Belle de Jour (Luis Buñuel, 1968)

Buñuel’s masterpiece Belle de Jour (1968) has certainly aged well; the film’s reflection on the hypocrisy of sexuality and eroticism in gender is always a pertinent discussion to be had, even in 2019. The double-standards of sexual exploration and expression are subtly criticised throughout the story of the bored housewife Séverine (Catherine Deneuve) as her wild and bizarre sexual fantasies push her to becoming the afternoon-only prostitute Belle de Jour in real life. Her life with husband Pierre (Jean Sorel) is quaint and pleasant; dull and boring; separated at night by twin beds in which they sleep, respectively, as Séverine finds herself incapable of doing anything physical with him, despite the one year of marriage they have already shared together. Stories she hears from family-friend Husson (Michel Piccoli), who keeps seedily flirting with her, leads her to a local brothel. Despite the commitment issues to her new job Séverine faces at first, as she’s almost too scared to have this opportunity to actually live out her kinky fantasies, she eventually gains popularity at the Brothel run by Madame Anais (Geneviève Page) – too popular, in fact, as she attracts the intense obsession of criminal Marcel (Pierre Clémenti) which soon clashes with her other reality of life with Pierre.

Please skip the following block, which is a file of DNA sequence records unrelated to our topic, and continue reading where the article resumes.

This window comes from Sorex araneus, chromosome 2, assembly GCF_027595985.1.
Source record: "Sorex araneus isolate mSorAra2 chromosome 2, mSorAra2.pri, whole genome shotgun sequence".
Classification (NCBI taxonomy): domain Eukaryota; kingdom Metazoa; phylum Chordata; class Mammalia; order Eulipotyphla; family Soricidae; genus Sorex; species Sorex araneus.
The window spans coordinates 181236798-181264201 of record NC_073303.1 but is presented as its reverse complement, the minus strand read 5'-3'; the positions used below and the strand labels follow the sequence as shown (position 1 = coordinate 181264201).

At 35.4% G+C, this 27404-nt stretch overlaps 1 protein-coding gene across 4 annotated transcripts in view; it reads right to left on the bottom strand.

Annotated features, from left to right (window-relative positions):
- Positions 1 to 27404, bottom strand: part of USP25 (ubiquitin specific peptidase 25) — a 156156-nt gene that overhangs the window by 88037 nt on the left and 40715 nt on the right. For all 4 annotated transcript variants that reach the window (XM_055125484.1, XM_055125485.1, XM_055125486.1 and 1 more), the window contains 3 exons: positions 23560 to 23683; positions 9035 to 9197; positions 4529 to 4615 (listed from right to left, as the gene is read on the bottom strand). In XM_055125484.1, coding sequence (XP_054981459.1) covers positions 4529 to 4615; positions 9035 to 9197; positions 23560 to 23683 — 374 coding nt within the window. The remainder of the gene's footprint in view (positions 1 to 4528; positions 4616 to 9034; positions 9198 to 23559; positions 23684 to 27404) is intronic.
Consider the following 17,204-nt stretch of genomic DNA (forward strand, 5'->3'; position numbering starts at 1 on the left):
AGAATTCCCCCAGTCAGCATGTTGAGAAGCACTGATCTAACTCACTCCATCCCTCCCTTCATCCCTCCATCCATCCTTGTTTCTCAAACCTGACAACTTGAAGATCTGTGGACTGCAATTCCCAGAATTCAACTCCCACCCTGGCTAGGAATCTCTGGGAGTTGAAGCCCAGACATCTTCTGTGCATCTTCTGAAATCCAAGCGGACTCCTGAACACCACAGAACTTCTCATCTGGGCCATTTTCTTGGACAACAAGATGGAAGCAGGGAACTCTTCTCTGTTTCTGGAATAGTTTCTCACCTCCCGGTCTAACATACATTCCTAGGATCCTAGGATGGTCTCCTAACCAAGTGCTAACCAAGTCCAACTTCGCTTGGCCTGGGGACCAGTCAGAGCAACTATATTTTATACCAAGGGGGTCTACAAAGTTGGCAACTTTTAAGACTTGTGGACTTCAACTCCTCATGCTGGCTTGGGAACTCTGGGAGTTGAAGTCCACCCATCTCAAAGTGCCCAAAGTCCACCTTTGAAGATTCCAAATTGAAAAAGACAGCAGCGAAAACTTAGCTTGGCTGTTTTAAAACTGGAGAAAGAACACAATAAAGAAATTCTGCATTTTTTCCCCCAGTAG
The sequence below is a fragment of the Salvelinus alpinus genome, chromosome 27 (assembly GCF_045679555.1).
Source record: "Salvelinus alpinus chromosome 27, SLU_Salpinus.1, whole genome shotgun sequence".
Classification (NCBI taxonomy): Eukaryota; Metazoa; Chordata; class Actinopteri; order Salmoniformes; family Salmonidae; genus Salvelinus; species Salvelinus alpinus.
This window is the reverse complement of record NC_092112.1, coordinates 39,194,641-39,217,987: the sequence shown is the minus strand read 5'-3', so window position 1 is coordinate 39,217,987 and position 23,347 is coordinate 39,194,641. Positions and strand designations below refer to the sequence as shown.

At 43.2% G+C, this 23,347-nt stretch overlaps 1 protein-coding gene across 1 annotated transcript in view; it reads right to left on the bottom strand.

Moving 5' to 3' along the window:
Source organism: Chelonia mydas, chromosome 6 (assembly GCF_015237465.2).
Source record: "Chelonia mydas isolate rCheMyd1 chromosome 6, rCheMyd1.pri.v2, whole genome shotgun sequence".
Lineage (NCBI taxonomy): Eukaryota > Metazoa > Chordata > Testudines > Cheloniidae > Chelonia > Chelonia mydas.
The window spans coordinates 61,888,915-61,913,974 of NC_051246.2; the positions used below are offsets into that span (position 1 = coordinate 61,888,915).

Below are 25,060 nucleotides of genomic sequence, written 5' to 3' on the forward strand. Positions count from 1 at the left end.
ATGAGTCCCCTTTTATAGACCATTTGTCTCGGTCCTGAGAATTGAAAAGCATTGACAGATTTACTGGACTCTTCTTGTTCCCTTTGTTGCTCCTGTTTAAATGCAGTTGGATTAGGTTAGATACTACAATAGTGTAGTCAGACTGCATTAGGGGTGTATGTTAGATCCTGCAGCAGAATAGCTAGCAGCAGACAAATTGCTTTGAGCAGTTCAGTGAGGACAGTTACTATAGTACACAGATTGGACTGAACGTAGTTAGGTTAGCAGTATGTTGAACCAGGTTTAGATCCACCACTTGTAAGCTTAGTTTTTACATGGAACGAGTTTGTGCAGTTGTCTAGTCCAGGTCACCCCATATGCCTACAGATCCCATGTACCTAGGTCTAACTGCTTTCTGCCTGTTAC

The gentlemen clientele that pay the female brothel staff are respected businessmen, or doctors – yet they’re paying these women to live out there embarrassing fantasies of humiliation. They’re paying for an illusion, an idea, and are shown in a seedier light than the light-hearted strong female employees. Thus, their presentation outside of the brothel as respectable men in power is essentially a lie, or an act – a fantasy, as the rest of the film would indicate through the main character Séverine, as there is no distinction between what is her fantasy or reality. Is it acceptable for her to work as a prostitute in the afternoon, to indulge in her own sexual fantasies as a woman but suffer the consequences of doing so, when the male clients walk in and out of the brothel with no repercussions? Everything is role-play, which is further discussed by Buñuel’s ability to dissect and merge realities.

This is what intrigues me most about Belle de Jour, and what stops this being a one-way easily-understood tale of a bored housewife trying out something new. Buñuel’s spin on the narrative and style makes Séverine’s characterisation interesting, more than the surface of her actions would indicate. The narrative isn’t straight-forward, and it starts and develops from the fantasies the audience is privy too. Not just images of obscene wishes from an adult woman, they actual contain symbols and sounds that occur throughout the entire film, creating an atmosphere of uncertainty as to what is real and is actual a figment of Séverine’s imagination – or, one of her flashbacks she has to her childhood.